RSLs were at all material times regulated in various ways by the Housing Corporation. This is an executive non-departmental public body responsible to the Secretary of State. It can determine standards of performance with respect to the provision of housing by RSLs; collect information as to the levels of performance achieved by them; and lay down guidance with respect, inter alia, to the management of housing accommodation. Although there is no specific obligation to follow the guidance, one of the functions of the Housing Corporation is to ensure that an RSL is properly managed, and in that context it may have regard to the extent to which guidance is followed.


Housing management guidance is the subject of consultation and approval by the Secretary of State. RSLs are subject to detailed guidance on a number of matters, including the terms of tenancies, the principles upon which the level of rents should be determined, and the way in which the power of eviction should be exercised. It was the guidance on evictions which was said to give rise to the legitimate expectation relied upon by the claimant in this case.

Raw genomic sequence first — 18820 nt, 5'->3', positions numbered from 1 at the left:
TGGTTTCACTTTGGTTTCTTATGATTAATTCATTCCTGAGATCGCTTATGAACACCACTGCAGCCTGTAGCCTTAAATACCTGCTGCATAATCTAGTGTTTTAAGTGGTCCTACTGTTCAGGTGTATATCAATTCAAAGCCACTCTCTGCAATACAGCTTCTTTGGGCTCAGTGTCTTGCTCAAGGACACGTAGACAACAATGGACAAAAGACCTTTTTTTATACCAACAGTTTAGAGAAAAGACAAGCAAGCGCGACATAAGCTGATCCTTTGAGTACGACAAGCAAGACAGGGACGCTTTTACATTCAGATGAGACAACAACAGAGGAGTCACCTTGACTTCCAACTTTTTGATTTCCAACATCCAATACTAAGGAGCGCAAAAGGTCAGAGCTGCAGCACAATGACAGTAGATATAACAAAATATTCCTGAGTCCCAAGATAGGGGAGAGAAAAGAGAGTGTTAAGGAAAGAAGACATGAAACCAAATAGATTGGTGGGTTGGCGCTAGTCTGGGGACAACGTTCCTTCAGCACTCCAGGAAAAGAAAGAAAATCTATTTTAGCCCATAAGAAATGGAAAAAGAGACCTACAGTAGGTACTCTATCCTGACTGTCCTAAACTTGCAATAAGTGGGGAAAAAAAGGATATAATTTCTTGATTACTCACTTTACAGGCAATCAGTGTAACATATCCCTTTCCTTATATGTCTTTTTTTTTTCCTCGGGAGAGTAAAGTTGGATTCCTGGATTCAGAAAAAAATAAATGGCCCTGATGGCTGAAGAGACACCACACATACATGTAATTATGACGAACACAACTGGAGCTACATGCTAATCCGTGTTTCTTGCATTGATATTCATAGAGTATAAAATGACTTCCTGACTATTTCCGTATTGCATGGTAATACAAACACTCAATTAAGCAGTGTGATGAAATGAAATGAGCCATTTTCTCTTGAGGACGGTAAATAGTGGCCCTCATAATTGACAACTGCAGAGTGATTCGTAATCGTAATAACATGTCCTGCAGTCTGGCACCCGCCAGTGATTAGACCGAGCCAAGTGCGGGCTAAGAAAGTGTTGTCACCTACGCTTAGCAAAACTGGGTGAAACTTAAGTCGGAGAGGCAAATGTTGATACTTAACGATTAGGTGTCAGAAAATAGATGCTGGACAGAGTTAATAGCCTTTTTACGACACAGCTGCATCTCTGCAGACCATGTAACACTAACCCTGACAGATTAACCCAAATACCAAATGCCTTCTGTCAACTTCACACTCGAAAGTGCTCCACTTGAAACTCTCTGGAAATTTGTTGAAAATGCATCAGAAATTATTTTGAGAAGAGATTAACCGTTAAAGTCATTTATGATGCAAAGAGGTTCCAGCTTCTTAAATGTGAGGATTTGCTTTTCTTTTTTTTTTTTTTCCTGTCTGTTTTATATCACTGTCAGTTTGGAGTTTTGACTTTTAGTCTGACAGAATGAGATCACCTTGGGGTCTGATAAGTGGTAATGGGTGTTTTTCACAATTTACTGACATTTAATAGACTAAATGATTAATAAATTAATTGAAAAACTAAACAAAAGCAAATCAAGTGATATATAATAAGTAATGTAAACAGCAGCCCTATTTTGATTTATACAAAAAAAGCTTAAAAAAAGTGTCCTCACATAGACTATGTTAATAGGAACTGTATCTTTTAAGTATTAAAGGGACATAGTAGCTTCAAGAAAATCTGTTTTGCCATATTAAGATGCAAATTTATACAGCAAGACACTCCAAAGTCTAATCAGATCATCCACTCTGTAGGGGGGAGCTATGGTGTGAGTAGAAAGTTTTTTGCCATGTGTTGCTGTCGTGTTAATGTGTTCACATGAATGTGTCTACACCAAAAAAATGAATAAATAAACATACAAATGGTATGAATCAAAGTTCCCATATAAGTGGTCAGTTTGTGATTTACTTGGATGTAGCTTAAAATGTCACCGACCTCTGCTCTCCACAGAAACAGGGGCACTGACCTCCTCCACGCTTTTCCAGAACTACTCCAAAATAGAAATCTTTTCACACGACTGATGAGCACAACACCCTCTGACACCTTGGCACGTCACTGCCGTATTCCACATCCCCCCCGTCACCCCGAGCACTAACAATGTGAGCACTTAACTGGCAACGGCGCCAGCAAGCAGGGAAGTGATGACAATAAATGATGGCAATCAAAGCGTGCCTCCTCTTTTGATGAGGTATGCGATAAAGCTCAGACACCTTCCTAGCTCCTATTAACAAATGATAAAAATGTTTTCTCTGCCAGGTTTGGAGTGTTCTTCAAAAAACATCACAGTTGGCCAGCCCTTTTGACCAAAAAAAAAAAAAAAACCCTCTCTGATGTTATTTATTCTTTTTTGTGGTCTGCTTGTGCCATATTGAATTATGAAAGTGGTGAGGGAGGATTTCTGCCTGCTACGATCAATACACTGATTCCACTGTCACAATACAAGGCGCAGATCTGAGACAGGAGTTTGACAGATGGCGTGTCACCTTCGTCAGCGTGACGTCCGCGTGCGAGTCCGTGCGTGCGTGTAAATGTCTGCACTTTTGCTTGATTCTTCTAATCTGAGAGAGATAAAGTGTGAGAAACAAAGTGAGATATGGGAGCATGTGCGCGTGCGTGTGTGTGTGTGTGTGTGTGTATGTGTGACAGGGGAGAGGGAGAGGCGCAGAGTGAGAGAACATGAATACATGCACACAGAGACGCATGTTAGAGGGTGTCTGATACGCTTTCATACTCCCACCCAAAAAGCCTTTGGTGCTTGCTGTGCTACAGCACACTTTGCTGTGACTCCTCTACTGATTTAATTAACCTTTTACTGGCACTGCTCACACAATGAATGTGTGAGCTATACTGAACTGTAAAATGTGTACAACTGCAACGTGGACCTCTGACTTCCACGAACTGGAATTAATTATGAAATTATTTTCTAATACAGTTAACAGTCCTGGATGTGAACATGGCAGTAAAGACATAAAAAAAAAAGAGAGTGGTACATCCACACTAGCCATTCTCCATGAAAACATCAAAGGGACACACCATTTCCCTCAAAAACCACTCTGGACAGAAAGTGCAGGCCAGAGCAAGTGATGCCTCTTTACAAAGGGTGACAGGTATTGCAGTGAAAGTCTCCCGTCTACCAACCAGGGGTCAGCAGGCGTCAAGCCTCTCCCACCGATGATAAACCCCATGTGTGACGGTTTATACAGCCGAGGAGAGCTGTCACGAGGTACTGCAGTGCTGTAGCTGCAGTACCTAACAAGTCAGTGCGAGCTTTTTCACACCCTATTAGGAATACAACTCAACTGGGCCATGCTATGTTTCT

There is also statutory regulation through sections 8–10 of the 1996 Act restricting the power of RSLs to dispose of land or housing (although there is a wide range of exceptions); in general the consent of the Housing Corporation is required to any disposal.


RSLs also typically receive grants from the Housing Corporation in respect of expenditure incurred in connection with their housing functions. Generally grants are made to assist in the acquisition of specific housing stock. There is a bidding process in which interested RSLs submit bids, and the Housing Corporation assesses value for money and financial viability. Once the grant is made, the money has to be kept in the public domain. If the properties acquired with the grant are disposed of, the moneys received must be repaid, unless they are reinvested in further new homes available for social housing. A review of social housing legislation in 2007 found that the ratio of private finance to public funding was in the region of 2:1.